A Canadian documentary bashing pink ribbon fundraising efforts as commercial and devoid of actual substance is profiting from the skepticism created by Planned Parenthood Federation of America.
Pink Ribbon, Inc., a film based on a 2008 book, made a small splash after it was unveiled at the 2011 Toronto International Film Festival. It was screened in a few Canadian theatres last September. A Dec. 19, 2011 YouTube trailer garnered a few hundred views from YouTube and Facebook.
However, the trailer of the movie has gained more American interest since the Susan G. Komen for the Cure foundation largely recognized by its pink ribbons was skewered for dropping grants with the nation's leading abortion provider.
PPFA immediately hit back after the grant announcement was made earlier this month, telling supporters that Komen had succumbed to political pressure.
Before the controversy, YouTube view-tracking information showed the video garnered over 600 views on Dec. 20. After the controversy, trailer views jumped to over 50,000 for the first time ever and continued to climb to over 100,000 views. As of Thursday morning the trailer has been watched 151,945 times.
"Is this going to come to the U.S.? If so, WHEN? (sic) I can't wait to see this!" says one viewer.
While the film appears to focus on "pinkwashing" – the practice of bathing commercial items in pink and pink ribbons to drive consumer demand – the film features images of Susan G. Komen's Race for the Cure and an interview with Komen Founder and CEO Nancy G. Brinker.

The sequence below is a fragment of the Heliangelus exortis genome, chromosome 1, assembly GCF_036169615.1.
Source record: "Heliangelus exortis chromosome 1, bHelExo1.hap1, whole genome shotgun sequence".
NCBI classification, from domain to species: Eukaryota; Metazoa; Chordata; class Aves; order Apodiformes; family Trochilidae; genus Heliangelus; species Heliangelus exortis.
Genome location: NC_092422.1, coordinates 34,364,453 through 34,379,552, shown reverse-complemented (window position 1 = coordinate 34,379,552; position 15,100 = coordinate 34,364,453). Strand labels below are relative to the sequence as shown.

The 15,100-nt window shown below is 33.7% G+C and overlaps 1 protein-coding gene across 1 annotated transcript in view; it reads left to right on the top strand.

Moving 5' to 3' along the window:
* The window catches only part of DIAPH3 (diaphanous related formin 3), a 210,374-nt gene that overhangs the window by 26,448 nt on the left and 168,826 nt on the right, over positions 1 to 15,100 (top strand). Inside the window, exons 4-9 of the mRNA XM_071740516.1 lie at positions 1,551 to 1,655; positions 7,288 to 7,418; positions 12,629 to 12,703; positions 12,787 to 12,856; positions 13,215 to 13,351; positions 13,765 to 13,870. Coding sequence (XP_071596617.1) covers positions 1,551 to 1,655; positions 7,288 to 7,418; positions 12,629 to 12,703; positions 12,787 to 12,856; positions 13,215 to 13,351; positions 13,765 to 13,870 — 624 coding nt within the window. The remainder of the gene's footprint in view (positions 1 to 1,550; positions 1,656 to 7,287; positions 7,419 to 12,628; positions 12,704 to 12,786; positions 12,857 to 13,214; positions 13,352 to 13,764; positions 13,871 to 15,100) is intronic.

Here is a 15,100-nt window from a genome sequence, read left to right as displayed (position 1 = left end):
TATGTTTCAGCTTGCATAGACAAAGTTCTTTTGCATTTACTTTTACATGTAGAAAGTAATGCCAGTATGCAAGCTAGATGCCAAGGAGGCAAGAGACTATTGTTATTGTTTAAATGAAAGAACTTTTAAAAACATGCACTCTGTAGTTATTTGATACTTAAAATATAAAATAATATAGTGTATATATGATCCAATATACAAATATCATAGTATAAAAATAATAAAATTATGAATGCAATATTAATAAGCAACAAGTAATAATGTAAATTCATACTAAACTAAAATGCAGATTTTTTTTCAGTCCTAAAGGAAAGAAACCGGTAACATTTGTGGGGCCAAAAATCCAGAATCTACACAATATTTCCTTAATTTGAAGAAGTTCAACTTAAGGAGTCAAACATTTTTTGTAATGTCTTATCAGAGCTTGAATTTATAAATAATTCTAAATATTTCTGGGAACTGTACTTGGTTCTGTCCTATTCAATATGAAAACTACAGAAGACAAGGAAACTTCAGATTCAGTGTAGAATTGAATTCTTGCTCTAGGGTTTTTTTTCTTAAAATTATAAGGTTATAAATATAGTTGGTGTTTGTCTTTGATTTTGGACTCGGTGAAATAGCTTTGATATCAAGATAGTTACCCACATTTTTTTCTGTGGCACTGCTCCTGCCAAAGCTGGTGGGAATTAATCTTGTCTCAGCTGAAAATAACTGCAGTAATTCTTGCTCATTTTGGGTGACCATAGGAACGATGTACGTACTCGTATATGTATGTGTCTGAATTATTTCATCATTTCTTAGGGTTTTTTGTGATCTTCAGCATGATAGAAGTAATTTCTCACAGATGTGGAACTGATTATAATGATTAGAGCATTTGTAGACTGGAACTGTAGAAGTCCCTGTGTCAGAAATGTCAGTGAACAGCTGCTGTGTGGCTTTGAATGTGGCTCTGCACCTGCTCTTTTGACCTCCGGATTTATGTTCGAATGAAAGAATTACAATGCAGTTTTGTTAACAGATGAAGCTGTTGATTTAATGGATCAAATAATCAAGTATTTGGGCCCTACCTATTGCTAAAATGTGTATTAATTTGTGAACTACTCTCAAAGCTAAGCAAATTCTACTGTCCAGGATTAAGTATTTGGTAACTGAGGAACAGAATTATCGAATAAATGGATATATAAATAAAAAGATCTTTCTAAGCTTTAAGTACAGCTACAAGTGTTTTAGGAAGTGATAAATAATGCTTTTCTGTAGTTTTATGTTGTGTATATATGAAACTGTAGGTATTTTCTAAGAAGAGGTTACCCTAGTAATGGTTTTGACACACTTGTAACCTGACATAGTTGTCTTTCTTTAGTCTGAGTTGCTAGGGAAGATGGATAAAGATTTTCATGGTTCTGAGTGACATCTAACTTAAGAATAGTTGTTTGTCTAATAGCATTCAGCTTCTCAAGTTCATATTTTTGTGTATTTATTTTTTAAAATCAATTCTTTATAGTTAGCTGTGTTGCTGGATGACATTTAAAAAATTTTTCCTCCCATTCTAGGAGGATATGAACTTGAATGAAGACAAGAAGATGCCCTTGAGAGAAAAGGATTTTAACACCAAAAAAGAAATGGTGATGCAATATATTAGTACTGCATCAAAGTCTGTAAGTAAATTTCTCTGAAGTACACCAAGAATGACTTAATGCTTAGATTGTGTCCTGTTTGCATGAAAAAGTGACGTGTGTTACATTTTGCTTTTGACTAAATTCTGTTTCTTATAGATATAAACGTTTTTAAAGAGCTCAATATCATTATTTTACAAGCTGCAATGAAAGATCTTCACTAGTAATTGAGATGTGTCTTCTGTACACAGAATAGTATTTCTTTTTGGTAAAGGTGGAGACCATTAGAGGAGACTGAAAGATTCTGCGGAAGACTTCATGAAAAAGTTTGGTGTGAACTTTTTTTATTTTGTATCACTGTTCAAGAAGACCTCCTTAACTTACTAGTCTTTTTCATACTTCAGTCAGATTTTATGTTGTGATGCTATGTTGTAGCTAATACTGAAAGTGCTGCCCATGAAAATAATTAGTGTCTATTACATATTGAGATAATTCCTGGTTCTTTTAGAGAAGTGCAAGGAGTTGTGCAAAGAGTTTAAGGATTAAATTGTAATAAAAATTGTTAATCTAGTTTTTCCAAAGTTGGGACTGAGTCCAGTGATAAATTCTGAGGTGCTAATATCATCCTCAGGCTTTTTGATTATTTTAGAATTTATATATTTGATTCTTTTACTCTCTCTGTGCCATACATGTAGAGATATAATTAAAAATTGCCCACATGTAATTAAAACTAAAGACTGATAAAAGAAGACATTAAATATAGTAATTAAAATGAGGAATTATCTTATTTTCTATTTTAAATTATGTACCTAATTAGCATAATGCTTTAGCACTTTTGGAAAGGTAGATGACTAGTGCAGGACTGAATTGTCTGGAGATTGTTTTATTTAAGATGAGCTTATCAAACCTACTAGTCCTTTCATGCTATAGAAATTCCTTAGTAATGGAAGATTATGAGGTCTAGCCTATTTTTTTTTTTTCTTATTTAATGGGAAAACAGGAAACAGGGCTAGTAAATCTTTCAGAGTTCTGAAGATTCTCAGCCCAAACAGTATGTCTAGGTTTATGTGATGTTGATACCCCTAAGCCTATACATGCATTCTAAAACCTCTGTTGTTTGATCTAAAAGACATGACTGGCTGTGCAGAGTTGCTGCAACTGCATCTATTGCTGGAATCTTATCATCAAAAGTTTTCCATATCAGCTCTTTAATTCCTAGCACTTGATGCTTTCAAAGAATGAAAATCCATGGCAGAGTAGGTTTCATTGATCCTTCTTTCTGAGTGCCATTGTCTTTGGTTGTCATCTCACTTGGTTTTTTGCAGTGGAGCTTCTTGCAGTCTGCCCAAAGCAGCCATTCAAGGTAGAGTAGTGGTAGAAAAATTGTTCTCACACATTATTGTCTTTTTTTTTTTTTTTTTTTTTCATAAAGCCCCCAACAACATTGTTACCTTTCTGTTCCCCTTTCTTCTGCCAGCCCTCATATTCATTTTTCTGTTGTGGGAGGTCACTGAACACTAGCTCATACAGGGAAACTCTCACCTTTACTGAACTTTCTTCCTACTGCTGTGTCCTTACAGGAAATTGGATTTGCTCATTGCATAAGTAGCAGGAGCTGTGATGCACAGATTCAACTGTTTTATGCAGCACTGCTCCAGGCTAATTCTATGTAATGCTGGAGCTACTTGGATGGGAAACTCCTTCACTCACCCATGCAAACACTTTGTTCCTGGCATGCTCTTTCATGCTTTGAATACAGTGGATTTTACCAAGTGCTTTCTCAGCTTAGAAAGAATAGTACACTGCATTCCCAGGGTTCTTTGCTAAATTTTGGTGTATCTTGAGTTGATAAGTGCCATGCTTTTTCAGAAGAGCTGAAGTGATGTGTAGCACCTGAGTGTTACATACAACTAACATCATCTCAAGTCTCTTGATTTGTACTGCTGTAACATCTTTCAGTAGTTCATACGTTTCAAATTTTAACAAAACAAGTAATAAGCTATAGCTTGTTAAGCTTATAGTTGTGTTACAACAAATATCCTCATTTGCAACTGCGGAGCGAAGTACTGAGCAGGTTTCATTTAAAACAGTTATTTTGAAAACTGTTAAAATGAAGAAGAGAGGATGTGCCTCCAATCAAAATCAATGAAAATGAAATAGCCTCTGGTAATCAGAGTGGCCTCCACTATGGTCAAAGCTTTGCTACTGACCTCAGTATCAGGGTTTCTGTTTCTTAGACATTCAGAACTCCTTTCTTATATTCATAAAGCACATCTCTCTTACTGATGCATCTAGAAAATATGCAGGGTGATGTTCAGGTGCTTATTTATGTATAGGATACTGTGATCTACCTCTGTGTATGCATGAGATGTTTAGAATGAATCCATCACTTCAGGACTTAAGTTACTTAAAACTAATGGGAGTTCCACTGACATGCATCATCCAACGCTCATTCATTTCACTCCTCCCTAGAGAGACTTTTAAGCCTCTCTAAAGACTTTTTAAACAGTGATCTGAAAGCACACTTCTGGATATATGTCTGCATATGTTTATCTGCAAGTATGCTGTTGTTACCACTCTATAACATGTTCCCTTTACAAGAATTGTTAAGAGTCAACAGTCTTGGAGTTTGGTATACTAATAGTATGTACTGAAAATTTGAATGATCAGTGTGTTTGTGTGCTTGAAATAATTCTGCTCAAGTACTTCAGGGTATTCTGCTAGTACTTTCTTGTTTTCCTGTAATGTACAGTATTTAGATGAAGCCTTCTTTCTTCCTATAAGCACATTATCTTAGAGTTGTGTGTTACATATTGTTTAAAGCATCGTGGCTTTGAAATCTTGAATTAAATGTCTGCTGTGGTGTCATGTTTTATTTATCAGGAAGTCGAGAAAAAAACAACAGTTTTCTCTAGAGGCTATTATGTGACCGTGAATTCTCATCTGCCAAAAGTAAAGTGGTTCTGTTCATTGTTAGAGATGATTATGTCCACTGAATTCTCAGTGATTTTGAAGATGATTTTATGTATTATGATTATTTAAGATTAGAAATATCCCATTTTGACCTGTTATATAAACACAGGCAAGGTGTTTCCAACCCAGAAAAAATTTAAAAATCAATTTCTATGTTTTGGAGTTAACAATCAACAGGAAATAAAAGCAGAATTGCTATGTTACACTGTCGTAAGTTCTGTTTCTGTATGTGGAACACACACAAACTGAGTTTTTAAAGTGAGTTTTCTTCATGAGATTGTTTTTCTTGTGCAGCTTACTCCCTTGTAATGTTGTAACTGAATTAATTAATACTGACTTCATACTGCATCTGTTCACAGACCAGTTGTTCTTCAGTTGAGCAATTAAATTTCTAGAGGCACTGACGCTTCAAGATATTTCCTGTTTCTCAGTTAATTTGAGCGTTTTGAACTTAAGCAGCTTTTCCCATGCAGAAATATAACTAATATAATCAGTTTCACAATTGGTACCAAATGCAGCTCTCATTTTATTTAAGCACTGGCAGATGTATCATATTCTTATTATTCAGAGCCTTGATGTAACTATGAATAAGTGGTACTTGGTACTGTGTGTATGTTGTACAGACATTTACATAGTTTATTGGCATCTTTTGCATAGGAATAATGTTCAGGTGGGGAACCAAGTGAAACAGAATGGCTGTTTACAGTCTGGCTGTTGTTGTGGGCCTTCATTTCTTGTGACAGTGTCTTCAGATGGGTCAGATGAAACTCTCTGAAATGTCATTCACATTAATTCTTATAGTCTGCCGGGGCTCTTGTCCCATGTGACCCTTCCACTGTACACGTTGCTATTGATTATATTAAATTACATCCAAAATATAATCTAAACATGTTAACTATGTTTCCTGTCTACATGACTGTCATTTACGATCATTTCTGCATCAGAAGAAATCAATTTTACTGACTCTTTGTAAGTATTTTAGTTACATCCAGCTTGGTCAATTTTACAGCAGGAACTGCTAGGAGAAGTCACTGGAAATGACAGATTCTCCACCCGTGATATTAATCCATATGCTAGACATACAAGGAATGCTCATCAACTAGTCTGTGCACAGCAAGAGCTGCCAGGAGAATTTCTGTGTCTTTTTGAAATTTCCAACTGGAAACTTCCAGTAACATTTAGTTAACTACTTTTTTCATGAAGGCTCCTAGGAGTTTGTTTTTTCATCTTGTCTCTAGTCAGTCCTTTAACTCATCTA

The video's comment section has also become a sounding board for some Planned Parenthood supporters.
One commenter wrote, "Screw SGK, My money, my marathons will go to PP."
Another commenter wrote, "Koman (sic) has permanent egg on their face now - they put it there - and they will never be trusted again. This is Karma. We will always support PP now and will NEVER (sic) buy anything pink again. Nothing for Komen - they have exposed themselves as heartless, politically motivated frauds."
Former Komen Senior Vice President Karen Handel said this and other public efforts to criticize the breast cancer foundation are the result of a "premeditated, orchestrated" attack waged by Planned Parenthood.
Princeton University professor Robert P. George and University of Notre Dame Center for Ethics and Culture Director O. Carter Snead agreed.
"Faced with even the tiniest depletion in the massive river of funds Planned Parenthood receives yearly, the behemoth mobilized its enormous cultural, media, financial and political apparatus to attack the Komen Foundation in the press, on TV and through social media," they wrote in a Wall Street Journal op-ed.
Komen has apologized for the political appearance of their grant criteria change and promised to allow Planned Parenthood to apply for future grants.
Several commenters to the Pink Ribbon, Inc. trailer blasted Komen for funding 19 Planned Parenthood clinics. Meanwhile, others expressed outrage over Brinker's high salary.
Reuters news service reported that she was paid $417,712 in 2011.
All the outrage is pushing the producers to release the film in America. New York-based home video distributor First Run Features said it will begin selling the film this spring.